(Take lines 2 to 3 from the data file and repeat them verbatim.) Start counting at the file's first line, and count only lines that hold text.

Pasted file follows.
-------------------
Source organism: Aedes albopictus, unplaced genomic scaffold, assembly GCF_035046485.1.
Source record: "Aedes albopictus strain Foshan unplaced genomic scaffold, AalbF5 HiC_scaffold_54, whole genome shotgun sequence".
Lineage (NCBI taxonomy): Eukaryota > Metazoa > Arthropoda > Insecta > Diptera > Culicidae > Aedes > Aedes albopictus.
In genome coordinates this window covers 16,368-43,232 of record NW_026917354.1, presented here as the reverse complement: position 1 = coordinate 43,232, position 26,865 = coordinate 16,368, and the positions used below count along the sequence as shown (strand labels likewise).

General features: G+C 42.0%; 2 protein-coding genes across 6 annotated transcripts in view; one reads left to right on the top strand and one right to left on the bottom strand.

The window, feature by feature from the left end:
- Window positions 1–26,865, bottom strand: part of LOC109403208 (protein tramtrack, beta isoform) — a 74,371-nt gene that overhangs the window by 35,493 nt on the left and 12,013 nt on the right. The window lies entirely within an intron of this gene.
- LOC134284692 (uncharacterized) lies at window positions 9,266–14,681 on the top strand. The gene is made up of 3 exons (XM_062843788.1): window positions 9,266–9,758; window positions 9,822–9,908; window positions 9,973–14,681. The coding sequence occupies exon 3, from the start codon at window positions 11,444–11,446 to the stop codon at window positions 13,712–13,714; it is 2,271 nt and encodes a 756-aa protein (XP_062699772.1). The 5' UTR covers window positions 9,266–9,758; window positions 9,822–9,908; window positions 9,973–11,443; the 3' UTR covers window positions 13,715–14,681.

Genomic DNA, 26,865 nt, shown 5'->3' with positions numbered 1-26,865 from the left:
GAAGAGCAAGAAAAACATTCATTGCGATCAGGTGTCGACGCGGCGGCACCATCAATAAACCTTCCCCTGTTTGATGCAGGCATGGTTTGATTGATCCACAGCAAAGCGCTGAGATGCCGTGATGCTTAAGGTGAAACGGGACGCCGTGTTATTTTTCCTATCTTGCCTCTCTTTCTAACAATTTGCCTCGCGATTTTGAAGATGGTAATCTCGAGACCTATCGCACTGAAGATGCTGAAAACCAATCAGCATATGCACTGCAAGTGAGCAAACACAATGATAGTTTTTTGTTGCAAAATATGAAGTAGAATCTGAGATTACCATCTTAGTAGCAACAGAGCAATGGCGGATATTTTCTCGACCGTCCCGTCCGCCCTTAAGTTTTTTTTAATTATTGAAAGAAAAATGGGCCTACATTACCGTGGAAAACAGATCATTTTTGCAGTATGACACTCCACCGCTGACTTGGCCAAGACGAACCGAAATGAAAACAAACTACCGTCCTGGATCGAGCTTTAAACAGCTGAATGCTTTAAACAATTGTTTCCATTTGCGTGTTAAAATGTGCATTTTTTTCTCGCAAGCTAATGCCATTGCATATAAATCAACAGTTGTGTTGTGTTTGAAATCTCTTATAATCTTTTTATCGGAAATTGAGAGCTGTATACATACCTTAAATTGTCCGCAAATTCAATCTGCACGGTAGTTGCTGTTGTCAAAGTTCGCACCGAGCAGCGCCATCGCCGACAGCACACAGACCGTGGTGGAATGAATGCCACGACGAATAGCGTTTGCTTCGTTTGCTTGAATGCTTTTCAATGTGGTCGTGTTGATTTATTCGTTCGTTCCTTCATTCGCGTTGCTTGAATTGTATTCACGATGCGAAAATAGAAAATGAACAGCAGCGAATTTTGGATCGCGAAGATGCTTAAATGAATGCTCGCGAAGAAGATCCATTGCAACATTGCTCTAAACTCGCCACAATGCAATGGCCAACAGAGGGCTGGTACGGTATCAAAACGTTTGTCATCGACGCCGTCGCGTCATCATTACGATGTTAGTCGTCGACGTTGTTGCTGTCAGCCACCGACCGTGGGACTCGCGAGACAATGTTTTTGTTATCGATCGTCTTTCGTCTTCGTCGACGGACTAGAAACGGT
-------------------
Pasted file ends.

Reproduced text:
Source record: "Aedes albopictus strain Foshan unplaced genomic scaffold, AalbF5 HiC_scaffold_54, whole genome shotgun sequence".
Lineage (NCBI taxonomy): Eukaryota > Metazoa > Arthropoda > Insecta > Diptera > Culicidae > Aedes > Aedes albopictus.